A teachers’ union has now joined the Catholic Church in asking Kenyan women not to take the tetanus vaccination spearheaded by the government. The Kenya Union of Post Primary Education (Kuppet) wants the government to investigate concerns raised by the Catholic Church.
Kuppet Secretary-General Akello Misori said the government should not interfere with the lives of Kenyans through experimentation. He was speaking at the burial of the late Patricia Onoka Ombuor in Homa Bay County. Mr Misori said that as teachers, they viewed the move by the government as a threat to their jobs.
“A generation will come when we will not have children to teach, which therefore means we will not have jobs,” he added.
He accused Unicef and the World Health Organization, which are bankrolling the program, of attempts to control births in Kenya. Mr Misori wondered why the agencies could not channel such funds towards the fight against the Ebola virus that is ravaging parts of West Africa.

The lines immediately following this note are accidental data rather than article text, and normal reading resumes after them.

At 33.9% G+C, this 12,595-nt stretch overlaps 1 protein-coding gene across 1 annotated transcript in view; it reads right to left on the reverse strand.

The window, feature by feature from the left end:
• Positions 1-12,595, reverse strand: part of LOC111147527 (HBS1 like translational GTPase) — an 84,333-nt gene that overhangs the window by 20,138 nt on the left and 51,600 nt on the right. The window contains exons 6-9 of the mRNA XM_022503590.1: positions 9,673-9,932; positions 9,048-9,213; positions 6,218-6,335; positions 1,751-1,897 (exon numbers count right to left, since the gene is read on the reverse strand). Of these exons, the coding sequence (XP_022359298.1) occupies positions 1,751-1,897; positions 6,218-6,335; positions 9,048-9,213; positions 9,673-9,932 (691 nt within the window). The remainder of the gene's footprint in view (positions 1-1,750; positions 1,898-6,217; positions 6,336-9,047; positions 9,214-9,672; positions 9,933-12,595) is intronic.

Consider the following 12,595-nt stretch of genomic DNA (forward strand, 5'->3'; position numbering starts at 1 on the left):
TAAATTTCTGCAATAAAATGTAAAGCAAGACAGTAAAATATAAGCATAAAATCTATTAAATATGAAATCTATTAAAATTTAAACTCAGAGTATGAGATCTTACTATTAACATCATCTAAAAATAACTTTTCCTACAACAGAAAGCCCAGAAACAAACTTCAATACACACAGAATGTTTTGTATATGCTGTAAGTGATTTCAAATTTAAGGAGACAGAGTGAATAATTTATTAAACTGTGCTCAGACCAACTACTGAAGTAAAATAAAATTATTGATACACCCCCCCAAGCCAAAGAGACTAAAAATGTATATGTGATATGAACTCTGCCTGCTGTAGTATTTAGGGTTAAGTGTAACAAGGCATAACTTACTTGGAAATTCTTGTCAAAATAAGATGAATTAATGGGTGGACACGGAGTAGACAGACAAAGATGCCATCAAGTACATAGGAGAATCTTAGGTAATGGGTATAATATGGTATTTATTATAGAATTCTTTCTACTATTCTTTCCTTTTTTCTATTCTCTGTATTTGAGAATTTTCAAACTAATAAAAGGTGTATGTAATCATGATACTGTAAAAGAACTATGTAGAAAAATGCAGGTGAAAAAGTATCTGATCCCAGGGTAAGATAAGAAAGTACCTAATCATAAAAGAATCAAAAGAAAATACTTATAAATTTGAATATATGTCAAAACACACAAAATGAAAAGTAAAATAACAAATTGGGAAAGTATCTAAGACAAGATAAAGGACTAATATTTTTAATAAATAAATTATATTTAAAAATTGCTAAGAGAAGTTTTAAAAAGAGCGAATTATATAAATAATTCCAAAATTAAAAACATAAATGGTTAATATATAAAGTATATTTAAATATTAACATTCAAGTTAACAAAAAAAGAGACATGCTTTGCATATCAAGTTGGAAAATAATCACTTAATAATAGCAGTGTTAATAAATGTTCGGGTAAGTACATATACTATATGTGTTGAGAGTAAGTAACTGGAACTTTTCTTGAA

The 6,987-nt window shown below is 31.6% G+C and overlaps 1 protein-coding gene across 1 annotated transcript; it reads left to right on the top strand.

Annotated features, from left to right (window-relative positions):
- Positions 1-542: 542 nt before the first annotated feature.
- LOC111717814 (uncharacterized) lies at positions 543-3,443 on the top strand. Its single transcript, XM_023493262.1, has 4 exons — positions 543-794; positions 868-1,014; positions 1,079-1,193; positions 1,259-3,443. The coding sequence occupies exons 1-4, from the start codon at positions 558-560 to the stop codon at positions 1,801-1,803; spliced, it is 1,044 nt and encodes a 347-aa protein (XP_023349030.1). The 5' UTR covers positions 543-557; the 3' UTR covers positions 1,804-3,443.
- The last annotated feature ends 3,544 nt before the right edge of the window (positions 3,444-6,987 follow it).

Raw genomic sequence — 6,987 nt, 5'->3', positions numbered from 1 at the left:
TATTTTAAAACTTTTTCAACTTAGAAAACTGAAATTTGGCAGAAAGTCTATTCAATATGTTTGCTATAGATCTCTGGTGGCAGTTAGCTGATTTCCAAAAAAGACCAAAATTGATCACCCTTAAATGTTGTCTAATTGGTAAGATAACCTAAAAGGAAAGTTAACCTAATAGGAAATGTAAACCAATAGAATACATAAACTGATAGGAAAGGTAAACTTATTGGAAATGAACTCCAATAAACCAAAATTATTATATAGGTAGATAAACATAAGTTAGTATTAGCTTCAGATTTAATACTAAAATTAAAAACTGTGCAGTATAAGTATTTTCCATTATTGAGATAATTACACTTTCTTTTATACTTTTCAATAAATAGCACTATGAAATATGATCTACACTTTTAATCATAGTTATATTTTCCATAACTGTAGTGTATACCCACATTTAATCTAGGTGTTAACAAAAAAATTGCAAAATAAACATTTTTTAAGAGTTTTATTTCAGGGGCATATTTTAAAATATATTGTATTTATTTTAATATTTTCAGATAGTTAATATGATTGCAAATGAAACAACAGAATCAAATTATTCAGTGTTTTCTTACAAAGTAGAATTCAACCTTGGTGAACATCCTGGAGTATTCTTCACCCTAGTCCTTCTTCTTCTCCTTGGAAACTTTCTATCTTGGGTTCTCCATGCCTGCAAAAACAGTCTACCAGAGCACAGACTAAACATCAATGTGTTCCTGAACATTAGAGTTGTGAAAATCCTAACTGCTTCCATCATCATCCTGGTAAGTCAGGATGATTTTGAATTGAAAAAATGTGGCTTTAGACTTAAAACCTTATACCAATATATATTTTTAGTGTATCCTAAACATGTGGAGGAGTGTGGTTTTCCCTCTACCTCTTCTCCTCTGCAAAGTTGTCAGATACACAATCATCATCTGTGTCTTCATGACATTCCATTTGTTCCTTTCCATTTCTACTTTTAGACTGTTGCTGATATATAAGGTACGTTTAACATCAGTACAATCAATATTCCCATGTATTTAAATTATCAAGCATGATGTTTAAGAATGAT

“Kenya is a growing economy that does not need to interfere with the lives of its citizen through the back door in the form of tetanus injections,” he said.
Catholic bishops have accused the government of dishonesty about the jab that targets women between the ages of 19 and 49.
Nairobi Archbishop Cardinal John Njue said: “The vaccination has been laced with anti-fertility hormones. Laboratory tests locally and abroad have shown the campaign is meant to control birth,” they said.